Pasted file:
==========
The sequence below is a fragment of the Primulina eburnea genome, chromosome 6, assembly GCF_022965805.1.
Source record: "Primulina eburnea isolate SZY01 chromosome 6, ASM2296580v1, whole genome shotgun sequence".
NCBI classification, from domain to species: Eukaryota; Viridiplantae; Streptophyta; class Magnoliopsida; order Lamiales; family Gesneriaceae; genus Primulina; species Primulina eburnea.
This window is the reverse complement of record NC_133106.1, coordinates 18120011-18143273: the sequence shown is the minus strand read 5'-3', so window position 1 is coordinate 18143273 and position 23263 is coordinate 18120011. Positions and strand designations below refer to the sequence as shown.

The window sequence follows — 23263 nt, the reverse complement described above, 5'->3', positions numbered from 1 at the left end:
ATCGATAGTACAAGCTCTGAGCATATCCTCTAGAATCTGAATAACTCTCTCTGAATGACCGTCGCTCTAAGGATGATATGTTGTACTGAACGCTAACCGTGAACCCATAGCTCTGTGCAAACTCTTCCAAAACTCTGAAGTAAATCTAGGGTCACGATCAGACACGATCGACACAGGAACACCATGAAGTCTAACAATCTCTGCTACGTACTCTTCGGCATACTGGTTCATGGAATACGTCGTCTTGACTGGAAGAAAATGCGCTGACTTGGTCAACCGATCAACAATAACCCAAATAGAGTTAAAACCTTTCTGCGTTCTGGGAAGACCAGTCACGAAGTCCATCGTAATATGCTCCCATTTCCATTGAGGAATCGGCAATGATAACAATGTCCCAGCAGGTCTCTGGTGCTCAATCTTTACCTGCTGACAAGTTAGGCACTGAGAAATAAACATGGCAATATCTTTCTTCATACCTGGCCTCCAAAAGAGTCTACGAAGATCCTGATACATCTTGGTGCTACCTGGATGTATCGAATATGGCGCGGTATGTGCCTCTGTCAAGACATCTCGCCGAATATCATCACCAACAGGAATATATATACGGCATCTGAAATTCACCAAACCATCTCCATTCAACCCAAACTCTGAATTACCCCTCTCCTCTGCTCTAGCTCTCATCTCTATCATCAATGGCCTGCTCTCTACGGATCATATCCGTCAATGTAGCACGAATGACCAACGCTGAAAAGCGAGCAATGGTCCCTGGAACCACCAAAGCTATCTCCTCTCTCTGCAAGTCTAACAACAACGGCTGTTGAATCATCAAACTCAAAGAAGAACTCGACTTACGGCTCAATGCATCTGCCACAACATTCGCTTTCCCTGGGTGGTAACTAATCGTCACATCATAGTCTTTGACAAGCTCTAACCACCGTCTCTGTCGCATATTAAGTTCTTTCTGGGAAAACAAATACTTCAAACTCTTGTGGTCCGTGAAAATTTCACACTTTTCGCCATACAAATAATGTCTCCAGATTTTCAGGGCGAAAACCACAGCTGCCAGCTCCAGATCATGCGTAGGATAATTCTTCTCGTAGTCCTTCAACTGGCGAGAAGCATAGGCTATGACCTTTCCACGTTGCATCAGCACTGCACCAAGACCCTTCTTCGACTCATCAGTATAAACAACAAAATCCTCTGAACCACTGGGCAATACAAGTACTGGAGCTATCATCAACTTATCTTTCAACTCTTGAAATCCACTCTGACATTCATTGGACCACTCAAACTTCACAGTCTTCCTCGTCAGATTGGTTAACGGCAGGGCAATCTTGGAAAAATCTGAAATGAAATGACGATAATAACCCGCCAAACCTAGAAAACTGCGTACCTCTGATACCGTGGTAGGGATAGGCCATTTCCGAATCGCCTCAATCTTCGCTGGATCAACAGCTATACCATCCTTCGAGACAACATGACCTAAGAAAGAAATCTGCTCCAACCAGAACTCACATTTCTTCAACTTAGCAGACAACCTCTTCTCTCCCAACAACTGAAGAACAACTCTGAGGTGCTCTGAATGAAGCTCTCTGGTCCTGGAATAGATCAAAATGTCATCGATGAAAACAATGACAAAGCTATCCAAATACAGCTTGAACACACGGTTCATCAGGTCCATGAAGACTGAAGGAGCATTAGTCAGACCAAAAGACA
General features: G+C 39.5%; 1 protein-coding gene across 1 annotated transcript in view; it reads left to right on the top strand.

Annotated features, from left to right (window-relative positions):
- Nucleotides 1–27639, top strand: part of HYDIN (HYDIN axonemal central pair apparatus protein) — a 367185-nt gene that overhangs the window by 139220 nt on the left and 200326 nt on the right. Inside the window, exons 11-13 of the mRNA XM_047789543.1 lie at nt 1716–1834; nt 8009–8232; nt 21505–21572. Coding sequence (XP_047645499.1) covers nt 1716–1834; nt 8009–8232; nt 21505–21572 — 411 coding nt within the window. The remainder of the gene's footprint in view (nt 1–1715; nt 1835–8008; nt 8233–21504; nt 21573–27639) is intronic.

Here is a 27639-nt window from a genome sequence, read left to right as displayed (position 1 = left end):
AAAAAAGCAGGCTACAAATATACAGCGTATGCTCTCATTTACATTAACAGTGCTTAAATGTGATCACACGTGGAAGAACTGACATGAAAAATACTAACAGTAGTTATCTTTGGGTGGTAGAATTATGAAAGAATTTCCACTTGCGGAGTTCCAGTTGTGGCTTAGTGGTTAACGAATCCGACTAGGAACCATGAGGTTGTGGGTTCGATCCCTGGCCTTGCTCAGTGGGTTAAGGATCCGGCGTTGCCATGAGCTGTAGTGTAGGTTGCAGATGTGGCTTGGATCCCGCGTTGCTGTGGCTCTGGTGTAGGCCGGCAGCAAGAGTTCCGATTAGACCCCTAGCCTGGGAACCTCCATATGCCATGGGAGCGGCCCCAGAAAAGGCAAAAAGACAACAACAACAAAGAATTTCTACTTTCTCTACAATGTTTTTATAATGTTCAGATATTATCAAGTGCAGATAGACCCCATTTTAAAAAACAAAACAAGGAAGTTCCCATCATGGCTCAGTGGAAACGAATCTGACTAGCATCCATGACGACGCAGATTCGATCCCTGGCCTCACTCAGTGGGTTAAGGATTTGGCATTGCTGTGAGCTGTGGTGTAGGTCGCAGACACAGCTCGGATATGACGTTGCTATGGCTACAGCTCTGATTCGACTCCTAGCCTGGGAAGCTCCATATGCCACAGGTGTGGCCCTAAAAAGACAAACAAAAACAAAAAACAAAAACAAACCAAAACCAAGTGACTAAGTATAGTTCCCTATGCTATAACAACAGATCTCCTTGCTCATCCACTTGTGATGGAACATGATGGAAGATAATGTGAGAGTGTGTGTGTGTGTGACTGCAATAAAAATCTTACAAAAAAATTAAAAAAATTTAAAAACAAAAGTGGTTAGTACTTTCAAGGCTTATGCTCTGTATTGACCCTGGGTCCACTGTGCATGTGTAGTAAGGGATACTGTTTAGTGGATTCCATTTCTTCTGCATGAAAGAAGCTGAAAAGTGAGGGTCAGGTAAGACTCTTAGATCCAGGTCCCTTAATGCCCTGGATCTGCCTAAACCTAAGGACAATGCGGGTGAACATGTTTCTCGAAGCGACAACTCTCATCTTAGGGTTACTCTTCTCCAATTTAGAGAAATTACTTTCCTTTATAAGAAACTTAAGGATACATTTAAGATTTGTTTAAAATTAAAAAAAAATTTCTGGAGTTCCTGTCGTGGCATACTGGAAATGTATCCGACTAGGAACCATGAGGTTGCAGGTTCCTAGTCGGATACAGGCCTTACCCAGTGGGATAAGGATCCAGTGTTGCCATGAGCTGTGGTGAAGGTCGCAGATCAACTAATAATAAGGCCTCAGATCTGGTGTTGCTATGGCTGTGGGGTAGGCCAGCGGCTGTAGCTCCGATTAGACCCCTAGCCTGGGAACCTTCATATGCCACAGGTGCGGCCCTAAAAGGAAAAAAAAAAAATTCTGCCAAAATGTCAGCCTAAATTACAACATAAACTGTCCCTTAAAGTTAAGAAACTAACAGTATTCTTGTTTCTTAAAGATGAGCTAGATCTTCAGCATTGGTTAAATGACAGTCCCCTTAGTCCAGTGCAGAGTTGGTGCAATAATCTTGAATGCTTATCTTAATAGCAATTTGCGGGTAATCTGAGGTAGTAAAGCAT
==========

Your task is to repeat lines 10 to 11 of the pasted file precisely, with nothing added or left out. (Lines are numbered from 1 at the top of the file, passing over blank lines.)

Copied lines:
Here is a 27639-nt window from a genome sequence, read left to right as displayed (position 1 = left end):
AAAAAAGCAGGCTACAAATATACAGCGTATGCTCTCATTTACATTAACAGTGCTTAAATGTGATCACACGTGGAAGAACTGACATGAAAAATACTAACAGTAGTTATCTTTGGGTGGTAGAATTATGAAAGAATTTCCACTTGCGGAGTTCCAGTTGTGGCTTAGTGGTTAACGAATCCGACTAGGAACCATGAGGTTGTGGGTTCGATCCCTGGCCTTGCTCAGTGGGTTAAGGATCCGGCGTTGCCATGAGCTGTAGTGTAGGTTGCAGATGTGGCTTGGATCCCGCGTTGCTGTGGCTCTGGTGTAGGCCGGCAGCAAGAGTTCCGATTAGACCCCTAGCCTGGGAACCTCCATATGCCATGGGAGCGGCCCCAGAAAAGGCAAAAAGACAACAACAACAAAGAATTTCTACTTTCTCTACAATGTTTTTATAATGTTCAGATATTATCAAGTGCAGATAGACCCCATTTTAAAAAACAAAACAAGGAAGTTCCCATCATGGCTCAGTGGAAACGAATCTGACTAGCATCCATGACGACGCAGATTCGATCCCTGGCCTCACTCAGTGGGTTAAGGATTTGGCATTGCTGTGAGCTGTGGTGTAGGTCGCAGACACAGCTCGGATATGACGTTGCTATGGCTACAGCTCTGATTCGACTCCTAGCCTGGGAAGCTCCATATGCCACAGGTGTGGCCCTAAAAAGACAAACAAAAACAAAAAACAAAAACAAACCAAAACCAAGTGACTAAGTATAGTTCCCTATGCTATAACAACAGATCTCCTTGCTCATCCACTTGTGATGGAACATGATGGAAGATAATGTGAGAGTGTGTGTGTGTGTGACTGCAATAAAAATCTTACAAAAAAATTAAAAAAATTTAAAAACAAAAGTGGTTAGTACTTTCAAGGCTTATGCTCTGTATTGACCCTGGGTCCACTGTGCATGTGTAGTAAGGGATACTGTTTAGTGGATTCCATTTCTTCTGCATGAAAGAAGCTGAAAAGTGAGGGTCAGGTAAGACTCTTAGATCCAGGTCCCTTAATGCCCTGGATCTGCCTAAACCTAAGGACAATGCGGGTGAACATGTTTCTCGAAGCGACAACTCTCATCTTAGGGTTACTCTTCTCCAATTTAGAGAAATTACTTTCCTTTATAAGAAACTTAAGGATACATTTAAGATTTGTTTAAAATTAAAAAAAAATTTCTGGAGTTCCTGTCGTGGCATACTGGAAATGTATCCGACTAGGAACCATGAGGTTGCAGGTTCCTAGTCGGATACAGGCCTTACCCAGTGGGATAAGGATCCAGTGTTGCCATGAGCTGTGGTGAAGGTCGCAGATCAACTAATAATAAGGCCTCAGATCTGGTGTTGCTATGGCTGTGGGGTAGGCCAGCGGCTGTAGCTCCGATTAGACCCCTAGCCTGGGAACCTTCATATGCCACAGGTGCGGCCCTAAAAGGAAAAAAAAAAAATTCTGCCAAAATGTCAGCCTAAATTACAACATAAACTGTCCCTTAAAGTTAAGAAACTAACAGTATTCTTGTTTCTTAAAGATGAGCTAGATCTTCAGCATTGGTTAAATGACAGTCCCCTTAGTCCAGTGCAGAGTTGGTGCAATAATCTTGAATGCTTATCTTAATAGCAATTTGCGGGTAATCTGAGGTAGTAAAGCAT